In a first for the reclusive nation, North Korea will open its doors to international industry experts for a blockchain and crypto-currency conference it plans to hold next year.
The Pyongyang Blockchain and Cryptocurrency Conference will take place from April 18 to 25, 2019, and attendees will also be treated to a seven-day tour of the country, according to the UK’s Independent. Radio Free Asia also reported via the Straits Times that a previous conference had been held in October, but received very little media coverage.
It appears as though leaders are combining tech with tourism as the last day of the ‘tour’ will be devoted to visiting a beer factory. For the 3,300 Euro (US$3,750) ticket price, delegates will receive an all-inclusive stay in the country and be treated to a number of activities including a skate park, bowling, shooting and shopping.
A promotional website for the event adds “International experts in the blockchain and crypto industry will gather for the first time in Pyongyang to share their knowledge and vision, establish connections and discuss business opportunities,” adding reassurance on safety concerns. “The DPRK can be considered the safest country in the world. As long as you have a basic common-sense and respect for the culture and belief of other nations, you’ll be always welcome.”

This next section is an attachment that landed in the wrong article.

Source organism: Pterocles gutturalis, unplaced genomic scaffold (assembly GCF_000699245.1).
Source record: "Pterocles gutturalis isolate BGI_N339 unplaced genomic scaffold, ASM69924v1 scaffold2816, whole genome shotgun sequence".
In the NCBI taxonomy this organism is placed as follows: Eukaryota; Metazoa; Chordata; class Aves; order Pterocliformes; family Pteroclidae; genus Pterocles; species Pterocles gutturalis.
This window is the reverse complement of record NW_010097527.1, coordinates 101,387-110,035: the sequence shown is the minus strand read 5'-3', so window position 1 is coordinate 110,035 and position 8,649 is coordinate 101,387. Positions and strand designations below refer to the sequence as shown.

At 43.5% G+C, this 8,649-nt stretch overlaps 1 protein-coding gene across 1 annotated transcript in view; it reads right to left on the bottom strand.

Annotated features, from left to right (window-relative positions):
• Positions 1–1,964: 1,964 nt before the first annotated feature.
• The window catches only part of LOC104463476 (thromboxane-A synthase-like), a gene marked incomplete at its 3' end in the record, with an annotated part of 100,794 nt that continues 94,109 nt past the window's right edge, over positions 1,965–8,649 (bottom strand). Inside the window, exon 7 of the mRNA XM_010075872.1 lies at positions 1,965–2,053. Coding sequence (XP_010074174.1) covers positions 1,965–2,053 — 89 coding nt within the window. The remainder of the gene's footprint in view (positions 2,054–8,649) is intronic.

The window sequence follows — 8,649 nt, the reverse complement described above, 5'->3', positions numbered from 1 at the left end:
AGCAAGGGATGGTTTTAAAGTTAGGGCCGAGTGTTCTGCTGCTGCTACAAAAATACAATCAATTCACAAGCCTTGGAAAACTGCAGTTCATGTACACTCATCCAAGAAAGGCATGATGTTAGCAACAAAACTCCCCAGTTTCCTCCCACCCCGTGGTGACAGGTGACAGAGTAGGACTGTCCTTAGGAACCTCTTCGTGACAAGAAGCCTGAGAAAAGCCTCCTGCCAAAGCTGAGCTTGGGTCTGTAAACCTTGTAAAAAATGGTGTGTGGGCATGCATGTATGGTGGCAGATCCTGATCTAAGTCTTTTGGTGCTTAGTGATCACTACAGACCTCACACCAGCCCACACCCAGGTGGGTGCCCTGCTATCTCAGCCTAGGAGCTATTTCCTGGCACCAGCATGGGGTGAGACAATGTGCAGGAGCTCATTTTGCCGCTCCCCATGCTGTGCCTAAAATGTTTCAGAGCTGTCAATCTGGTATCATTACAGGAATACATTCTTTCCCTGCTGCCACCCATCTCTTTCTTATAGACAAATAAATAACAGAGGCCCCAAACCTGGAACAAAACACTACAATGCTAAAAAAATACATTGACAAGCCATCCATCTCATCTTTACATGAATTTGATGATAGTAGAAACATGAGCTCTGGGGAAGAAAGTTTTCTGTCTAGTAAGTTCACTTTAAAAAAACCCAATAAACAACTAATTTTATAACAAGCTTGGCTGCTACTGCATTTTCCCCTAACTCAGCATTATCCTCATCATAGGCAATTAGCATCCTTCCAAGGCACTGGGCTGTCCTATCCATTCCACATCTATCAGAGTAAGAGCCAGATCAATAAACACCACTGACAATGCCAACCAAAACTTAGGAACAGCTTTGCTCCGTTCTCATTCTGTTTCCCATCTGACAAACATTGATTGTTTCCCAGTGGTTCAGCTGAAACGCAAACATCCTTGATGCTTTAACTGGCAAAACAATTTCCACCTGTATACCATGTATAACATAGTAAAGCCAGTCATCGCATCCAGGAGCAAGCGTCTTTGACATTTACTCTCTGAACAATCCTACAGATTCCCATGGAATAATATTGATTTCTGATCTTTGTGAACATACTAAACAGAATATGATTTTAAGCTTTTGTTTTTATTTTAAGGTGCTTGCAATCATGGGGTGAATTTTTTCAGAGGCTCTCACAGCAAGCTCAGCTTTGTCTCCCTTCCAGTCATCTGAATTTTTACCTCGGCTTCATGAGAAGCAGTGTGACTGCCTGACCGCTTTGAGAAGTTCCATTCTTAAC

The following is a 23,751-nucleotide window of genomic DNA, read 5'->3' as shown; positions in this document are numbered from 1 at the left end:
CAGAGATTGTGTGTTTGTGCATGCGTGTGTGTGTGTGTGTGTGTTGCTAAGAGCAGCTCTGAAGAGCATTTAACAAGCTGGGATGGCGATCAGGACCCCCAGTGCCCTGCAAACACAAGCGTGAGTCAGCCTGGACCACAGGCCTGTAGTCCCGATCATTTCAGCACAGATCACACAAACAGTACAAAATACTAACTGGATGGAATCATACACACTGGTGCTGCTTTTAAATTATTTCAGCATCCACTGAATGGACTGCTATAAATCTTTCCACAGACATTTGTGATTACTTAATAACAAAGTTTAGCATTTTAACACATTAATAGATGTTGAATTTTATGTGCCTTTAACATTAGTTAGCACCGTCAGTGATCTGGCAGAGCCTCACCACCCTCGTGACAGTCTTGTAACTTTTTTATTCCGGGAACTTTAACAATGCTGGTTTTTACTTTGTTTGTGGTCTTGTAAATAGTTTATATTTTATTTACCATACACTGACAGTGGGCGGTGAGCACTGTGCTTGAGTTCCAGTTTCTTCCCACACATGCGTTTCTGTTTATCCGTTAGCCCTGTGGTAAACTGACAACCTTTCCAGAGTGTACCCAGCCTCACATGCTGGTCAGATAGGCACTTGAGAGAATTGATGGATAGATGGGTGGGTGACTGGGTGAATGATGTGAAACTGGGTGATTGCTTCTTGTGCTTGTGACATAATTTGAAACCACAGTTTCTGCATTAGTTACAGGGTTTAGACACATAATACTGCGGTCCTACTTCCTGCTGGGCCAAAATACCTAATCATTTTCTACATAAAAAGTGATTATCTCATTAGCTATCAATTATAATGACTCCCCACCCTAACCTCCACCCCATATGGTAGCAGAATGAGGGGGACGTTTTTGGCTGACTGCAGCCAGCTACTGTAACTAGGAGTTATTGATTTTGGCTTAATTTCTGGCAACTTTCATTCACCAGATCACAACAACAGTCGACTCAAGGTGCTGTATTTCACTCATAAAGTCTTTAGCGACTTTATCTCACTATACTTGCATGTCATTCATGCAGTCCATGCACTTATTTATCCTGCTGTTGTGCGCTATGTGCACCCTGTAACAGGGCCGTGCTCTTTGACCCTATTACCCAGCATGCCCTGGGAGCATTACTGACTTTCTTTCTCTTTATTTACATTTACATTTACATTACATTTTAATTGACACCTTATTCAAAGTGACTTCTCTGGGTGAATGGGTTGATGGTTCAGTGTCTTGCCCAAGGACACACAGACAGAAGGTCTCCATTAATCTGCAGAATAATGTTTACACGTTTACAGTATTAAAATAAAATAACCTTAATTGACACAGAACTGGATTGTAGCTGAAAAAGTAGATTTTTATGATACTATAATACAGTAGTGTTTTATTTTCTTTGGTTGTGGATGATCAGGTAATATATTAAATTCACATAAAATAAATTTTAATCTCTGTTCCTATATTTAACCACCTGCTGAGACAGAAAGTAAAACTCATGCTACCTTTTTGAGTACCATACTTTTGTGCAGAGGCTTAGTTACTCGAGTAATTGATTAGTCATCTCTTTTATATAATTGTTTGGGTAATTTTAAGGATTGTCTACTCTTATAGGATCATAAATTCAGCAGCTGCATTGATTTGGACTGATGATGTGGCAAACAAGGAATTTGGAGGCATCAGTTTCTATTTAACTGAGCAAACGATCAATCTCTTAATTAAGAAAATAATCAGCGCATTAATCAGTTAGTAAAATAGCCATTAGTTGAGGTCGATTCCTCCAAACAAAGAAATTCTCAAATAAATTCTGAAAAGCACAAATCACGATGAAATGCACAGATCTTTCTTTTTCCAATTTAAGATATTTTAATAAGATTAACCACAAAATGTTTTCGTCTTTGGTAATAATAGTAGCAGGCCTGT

The invite is not open to everyone, however. Passport holders from Japan, South Korea and Israel are barred from attendance. Journalists are also barred and the website goes on to warn against bringing any contraband which includes printed media.
“Any mass printed propaganda or digital/printed material against the dignity of the Republic is not allowed.”
The listed organizers are Alejandro Cao de Benos, a “Special Delegate for the Committee for Cultural Relations and President of the Korean Friendship Association (KFA),” and Chris Emms, a “Blockchain and Crypto expert.”
North Korea and crypto-currency have made headlines in recent months, but for the wrong reasons. A cybersecurity firm recently discovered malware that mines Monero, a privacy-focused digital currency, sending the ill-gotten gains to a server at Kim Il Sung University in Pyongyang. Earlier this year Bloomberg reported that North Korean hackers were targeting machines in the south to generate crypto-currency revenue for the regime.
The DPRK has good reason to show a close interest in digital currencies, as sanctions tighten it may need to follow Iran’s lead in switching to them for its financial transactions.